With large volumes of data generated daily, it might be challenging for you to store and manage the data efficiently. Database replication can solve this problem by creating and storing copies of a database in different locations, with high availability and redundancy. Combine it with a SaaS platform like Snowflake for the best database replication. Snowflake replication ensures various benefits, such as integrating database objects and data across multiple accounts, distributing data across different regions, and providing disaster recovery. 

This article is an elaborative guide to mastering Snowflake database replication and maximizing its benefits.

Overview of Snowflake

Snowflake Logo

Snowflake is a fully managed SaaS application that stores and manages all your data in one place. The platform can automatically scale its computational resources, which lets you load and analyze data. It helps you run multiple workloads across multiple users simultaneously without any resource conflict. 

If you want to improve your data analytics capabilities to enhance customer experiences and optimize operations, Snowflake is a sound option. Its benefits include enhanced performance, scalability, collaboration, and cost efficiency. 

Importance of Database Replication

Database replication is essential for the following reasons:

  • Disaster Recovery: Database replication is an effective disaster recovery solution that provides copies of the latest database updates, ensuring minimal data loss and quick recovery in case of any server failure.
  • Data Availability and Reliability: Database replication enhances data availability by creating multiple copies and maintaining access to data during server crashes or any extraordinary conditions. With backups available in different locations, database replication ensures that data remains accessible even if one server fails.
  • Enhanced Network Performance: Storing copies of data in various locations reduces data access latency by allowing users to retrieve data from the nearest location. Placing a replica closer to the users enhances access times and balances the network load.

Database Replication across Multiple Snowflake Accounts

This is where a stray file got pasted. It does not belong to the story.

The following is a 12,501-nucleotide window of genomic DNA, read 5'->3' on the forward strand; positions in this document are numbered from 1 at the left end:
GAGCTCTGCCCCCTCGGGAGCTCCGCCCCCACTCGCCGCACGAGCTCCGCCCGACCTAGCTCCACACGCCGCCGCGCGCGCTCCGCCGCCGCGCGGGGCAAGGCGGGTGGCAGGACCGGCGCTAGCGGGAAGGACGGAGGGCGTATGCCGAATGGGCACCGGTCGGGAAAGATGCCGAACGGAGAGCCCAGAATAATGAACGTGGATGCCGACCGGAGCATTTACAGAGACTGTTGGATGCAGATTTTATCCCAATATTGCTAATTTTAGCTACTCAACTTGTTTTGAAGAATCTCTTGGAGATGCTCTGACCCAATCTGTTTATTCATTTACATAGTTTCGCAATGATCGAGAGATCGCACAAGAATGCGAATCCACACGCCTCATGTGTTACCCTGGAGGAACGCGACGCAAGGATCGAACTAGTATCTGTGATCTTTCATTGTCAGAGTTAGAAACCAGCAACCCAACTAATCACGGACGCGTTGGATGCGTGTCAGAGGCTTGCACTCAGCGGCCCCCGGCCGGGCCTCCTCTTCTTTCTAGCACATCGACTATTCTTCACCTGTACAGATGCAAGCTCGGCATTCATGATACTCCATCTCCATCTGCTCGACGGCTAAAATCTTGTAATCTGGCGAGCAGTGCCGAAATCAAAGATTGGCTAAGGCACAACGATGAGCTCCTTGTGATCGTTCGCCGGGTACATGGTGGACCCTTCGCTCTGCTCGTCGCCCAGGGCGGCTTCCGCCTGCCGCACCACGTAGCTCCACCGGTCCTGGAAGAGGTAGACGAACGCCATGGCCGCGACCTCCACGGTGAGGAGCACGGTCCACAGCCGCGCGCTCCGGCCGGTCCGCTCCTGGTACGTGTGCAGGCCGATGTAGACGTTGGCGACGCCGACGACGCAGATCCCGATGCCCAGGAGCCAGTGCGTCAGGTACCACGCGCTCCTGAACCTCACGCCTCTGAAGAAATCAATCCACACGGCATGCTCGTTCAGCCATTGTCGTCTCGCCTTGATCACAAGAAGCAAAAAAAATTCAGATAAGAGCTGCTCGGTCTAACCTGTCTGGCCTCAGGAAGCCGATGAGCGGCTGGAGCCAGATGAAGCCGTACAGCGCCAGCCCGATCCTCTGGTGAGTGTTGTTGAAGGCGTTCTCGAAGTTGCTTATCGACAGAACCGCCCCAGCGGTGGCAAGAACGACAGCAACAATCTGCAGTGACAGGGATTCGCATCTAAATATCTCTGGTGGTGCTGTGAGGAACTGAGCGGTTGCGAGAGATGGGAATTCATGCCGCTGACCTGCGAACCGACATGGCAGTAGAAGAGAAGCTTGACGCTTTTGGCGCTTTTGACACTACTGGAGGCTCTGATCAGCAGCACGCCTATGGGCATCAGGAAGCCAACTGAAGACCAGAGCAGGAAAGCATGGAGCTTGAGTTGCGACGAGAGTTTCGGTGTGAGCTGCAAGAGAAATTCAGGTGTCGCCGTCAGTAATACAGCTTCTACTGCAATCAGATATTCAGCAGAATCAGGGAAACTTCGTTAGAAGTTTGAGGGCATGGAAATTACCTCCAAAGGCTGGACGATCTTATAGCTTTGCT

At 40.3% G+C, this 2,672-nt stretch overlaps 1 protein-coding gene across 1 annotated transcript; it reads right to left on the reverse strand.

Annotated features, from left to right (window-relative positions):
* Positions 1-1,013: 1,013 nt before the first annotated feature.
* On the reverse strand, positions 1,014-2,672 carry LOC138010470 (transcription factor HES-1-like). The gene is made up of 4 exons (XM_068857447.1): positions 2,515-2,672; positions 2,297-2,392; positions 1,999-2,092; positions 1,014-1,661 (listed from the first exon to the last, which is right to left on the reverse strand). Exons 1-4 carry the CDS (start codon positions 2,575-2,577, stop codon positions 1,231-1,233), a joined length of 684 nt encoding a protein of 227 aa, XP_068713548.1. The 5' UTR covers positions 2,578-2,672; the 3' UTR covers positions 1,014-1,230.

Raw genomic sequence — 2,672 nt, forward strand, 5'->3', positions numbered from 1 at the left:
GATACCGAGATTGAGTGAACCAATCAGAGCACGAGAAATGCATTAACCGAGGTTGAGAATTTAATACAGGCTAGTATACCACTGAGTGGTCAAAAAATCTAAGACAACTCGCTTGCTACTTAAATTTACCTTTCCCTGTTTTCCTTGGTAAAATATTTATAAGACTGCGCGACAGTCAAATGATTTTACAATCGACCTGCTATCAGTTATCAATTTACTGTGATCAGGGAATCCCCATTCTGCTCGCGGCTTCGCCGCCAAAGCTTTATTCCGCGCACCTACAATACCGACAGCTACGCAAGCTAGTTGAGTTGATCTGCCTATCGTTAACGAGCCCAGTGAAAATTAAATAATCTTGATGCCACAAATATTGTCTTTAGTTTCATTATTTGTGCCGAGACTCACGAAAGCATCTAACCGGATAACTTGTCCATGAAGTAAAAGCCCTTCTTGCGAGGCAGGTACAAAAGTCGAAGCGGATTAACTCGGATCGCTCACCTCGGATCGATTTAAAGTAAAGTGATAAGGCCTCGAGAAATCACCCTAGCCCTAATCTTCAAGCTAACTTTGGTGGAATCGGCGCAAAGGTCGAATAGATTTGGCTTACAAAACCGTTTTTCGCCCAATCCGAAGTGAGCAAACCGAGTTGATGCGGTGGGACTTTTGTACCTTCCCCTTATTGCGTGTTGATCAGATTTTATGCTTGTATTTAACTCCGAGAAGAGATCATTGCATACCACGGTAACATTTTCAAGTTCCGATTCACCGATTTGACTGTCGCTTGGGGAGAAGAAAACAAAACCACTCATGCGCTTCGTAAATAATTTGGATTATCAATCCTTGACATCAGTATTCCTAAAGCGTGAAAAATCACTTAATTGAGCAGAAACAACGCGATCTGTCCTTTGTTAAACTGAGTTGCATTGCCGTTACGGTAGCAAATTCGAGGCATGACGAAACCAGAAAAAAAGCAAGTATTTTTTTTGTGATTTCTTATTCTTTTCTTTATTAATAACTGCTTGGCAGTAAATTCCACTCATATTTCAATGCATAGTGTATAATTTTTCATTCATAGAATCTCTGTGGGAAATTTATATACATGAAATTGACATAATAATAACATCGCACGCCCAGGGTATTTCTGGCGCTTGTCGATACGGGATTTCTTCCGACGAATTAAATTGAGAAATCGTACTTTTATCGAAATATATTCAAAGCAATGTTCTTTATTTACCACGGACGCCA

Replicating databases across multiple Snowflake accounts is a valuable strategy for ensuring high availability, geographical distribution, and disaster recovery. Snowflake facilitates a Database Replication feature, which allows you to replicate databases from one Snowflake account to another in the same or different regions. Let us go through an example to understand the concept better.

Snowflake Replication: Database replication from one snowflake account to another across regions. 
Snowflake Replication: Database replication from one snowflake account to another across regions. 

The diagram illustrates the Snowflake replicas hosted in different regions: Azure Cloud in Amsterdam and AWS Cloud in Frankfurt.

  1. Source account: Azure Cloud Amsterdam

This Snowflake account is a primary database in Amsterdam, hosted on Azure Cloud.

  • DP_SHARE represents a shared database that shares data between Snowflake accounts or regions.
  • The Primary Database consists of DYNAMIC_PRICING, which stores and manages the data.
  • The stream object captures changes, such as inserts, updates, or deletes, made to the DYNAMIC_PRICING database. It is essential for change data capture and incremental data replication.
  • SQL Stored Procedure processes the changes captured by the stream and prepares the data for replication. It may involve data transformations or aggregations.
  • Task automates the execution of the stored procedure at regular intervals, ensuring that the changes are continuously captured and prepared for replication.

2. Replication Across Clouds and Regions

This link indicates replicating the DYNAMIC_PRICING database from the Azure Cloud in Amsterdam to the AWS Cloud in Frankfurt.

3. Target Account: AWS Cloud Frankfurt

This Snowflake account is the secondary database in Frankfurt, hosted on AWS Cloud.

  • The secondary database also comprises DYNAMIC_PRICING, which receives the replicated data from the primary database in Amsterdam.
  • REFRESH_SECONDARY_DATABASE is the intermediate database that holds the replicated data temporarily before it is distributed to the target environments.
  • The scheduled task is to refresh the replication process, ensuring the secondary database is kept up-to-date with the primary database.
  • You can utilize the replicated data in target environments such as DEV_EDW, PREPROD_EDW, and PROD_EDW. The data from the REFRESH_SECONDARY_DATABASE is distributed to these environments, ensuring consistency and availability across different databases.

Key Differences Between Account and Database Replication

Both account and database replication are crucial for Snowflake’s data management, which targets different object types in data replication. Here are some key differences between Snowflake account and database replication: